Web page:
It's wonderful to see how standard 'classical' vocal repertoire is being given a fresh interpretation by some of today's best selling artists. Apart from Barbara Streisand's delightful version of Debussy's 'Beau Soir' and Alison Moyet's compelling rendering of 'Dido's Lament', another very recent release that's worthy of mention is Sting's album,'If On A Winter's Night...'
It's an imaginative and eclectic selection of fifteen seasonal songs appropriately including 'Hurdy Gurdy Man' - Sting's version of Schubert's 'Die Leiermann' from 'Winterreise' and the album also features favourites like Balulalow, Gabriel's Message and Michael Preatorius' carol 'Er Ist Ein Ros'.
His version of Purcell's 'Now Winter Comes Slowly' - from 'The Fairy Queen' has a subtle ground bass (basso ostinato) very similar to the famous one in the aria 'When I Am Laid In Earth' (Dido's Lament) - clever and inventive stuff!
I still believe I hear hidden beneath the palm trees her voice, tender and deep like the song of a dove oh enchanting night divine rapture delightful memory mad intoxication, sweet dream in the clear starlight I still believe I see her half drawing her long veil to the warm night breeze oh night.
Sumer Is Icumen In... and it's always hard to know what to do to keep the kids happy during those long school holidays - especially if the weather turns rainy. Why not ring the changes with a little singing this year?
Why not go for the full multi-media experience and get out the coloured pens or paintboxes too. You'll be amazed at how many pictures of the stories and characters in the songs they can produce for you to decorate the fridge when they've all gone back to school.
And if all else fails to pacify, you can always try singing them 'Hush Little Baby'...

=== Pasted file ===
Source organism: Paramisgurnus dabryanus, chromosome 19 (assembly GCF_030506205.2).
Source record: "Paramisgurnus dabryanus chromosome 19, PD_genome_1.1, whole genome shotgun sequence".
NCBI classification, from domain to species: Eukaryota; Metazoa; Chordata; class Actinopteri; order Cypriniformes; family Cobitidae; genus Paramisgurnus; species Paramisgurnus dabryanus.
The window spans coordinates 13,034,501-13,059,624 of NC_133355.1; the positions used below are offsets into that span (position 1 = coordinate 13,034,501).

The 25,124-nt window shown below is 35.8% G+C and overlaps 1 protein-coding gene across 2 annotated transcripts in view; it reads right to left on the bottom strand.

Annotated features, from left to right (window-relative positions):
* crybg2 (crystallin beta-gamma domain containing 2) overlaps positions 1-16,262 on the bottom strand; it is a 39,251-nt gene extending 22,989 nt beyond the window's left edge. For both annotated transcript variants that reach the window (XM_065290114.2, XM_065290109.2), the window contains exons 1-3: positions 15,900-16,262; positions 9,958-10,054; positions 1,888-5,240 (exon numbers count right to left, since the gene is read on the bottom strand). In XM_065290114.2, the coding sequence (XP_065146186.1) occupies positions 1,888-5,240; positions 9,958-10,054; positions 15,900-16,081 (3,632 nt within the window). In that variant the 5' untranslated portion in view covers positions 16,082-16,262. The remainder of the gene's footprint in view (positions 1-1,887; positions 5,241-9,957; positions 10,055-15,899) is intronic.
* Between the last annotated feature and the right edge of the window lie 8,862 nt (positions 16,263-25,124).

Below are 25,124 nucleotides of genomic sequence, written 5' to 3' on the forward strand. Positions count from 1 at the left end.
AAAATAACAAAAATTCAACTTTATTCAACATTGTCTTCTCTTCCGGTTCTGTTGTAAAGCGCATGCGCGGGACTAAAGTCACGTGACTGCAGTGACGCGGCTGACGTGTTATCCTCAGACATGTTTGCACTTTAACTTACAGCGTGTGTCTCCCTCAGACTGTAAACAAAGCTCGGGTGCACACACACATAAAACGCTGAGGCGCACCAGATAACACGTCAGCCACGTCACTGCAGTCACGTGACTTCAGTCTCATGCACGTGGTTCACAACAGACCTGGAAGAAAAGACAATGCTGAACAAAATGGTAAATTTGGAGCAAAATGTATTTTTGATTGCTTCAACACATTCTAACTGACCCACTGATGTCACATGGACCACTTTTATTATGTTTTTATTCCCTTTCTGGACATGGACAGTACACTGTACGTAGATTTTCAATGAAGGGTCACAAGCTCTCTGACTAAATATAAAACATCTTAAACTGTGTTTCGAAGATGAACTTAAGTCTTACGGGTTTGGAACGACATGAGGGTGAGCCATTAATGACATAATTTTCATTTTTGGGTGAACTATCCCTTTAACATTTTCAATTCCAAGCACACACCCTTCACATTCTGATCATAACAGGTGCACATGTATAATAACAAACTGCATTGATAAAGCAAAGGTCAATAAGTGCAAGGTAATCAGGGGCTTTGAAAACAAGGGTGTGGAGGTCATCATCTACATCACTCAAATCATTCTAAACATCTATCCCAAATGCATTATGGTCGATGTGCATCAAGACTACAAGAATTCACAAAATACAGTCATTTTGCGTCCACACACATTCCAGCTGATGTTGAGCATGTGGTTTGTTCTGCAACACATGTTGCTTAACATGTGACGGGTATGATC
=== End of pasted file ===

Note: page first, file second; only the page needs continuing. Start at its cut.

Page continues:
Earlier this year we were honoured to be the website of the week on the all-new opera blog Operagasm.
We thought we'd return the compliment by introducing you to the website, and the passionate singers behind the project. The site aims to offer a substantive, cutting edge perspective on current events, news, reviews, interviews, fashion and editorial contributions regarding opera and classical music.
The Operagasm blog was established by a collaboration of three singers: Mezzo-sopranos Christie Connolley and Erika Papillon Posey, and Soprano Melissa Wimbish.
It's an entertaining finger on the pulse of the US Opera scene with a very broad spectrum of contributions and topics.
Since his tragically early death in 1892, English composer Arthur Goring Thomas has been sadly neglected. We’ve recently uploaded two of his beautiful atmospheric songs ‘A Summer Night’ and ‘The Viking’s Daughter’ and hope that these might stand as a small tribute to his skills as a composer.
Not only has the British government launched a £6 million drive to promote singing in primary schools, but the BBC has just announced that the 2008 Saturday night talent show to keep us all on the edge of our seats will see choirs large and small give it their all for a place in the final of the Radio 3 Choir of the Year competition: Choir Wars!
A 'habanera' is a slow melodic dance with words to be sung. Characteristically, it has two beats in the bar split into four quavers with first one dotted. The melody starts on the second beat in two equal quavers with a triplet on the first beat of the next bar. The form, originally from Cuba (hence the name) is now firmly fixed in the Spanish and Spanish American music traditions, but is thought to have originated in Africa. One of the best known habaneras - hugely popular in the Spanish speaking world when it was written and still loved throughout the wider world today - is 'La Paloma' (La Colombe) by Yradier. It's one of the world's most recorded songs.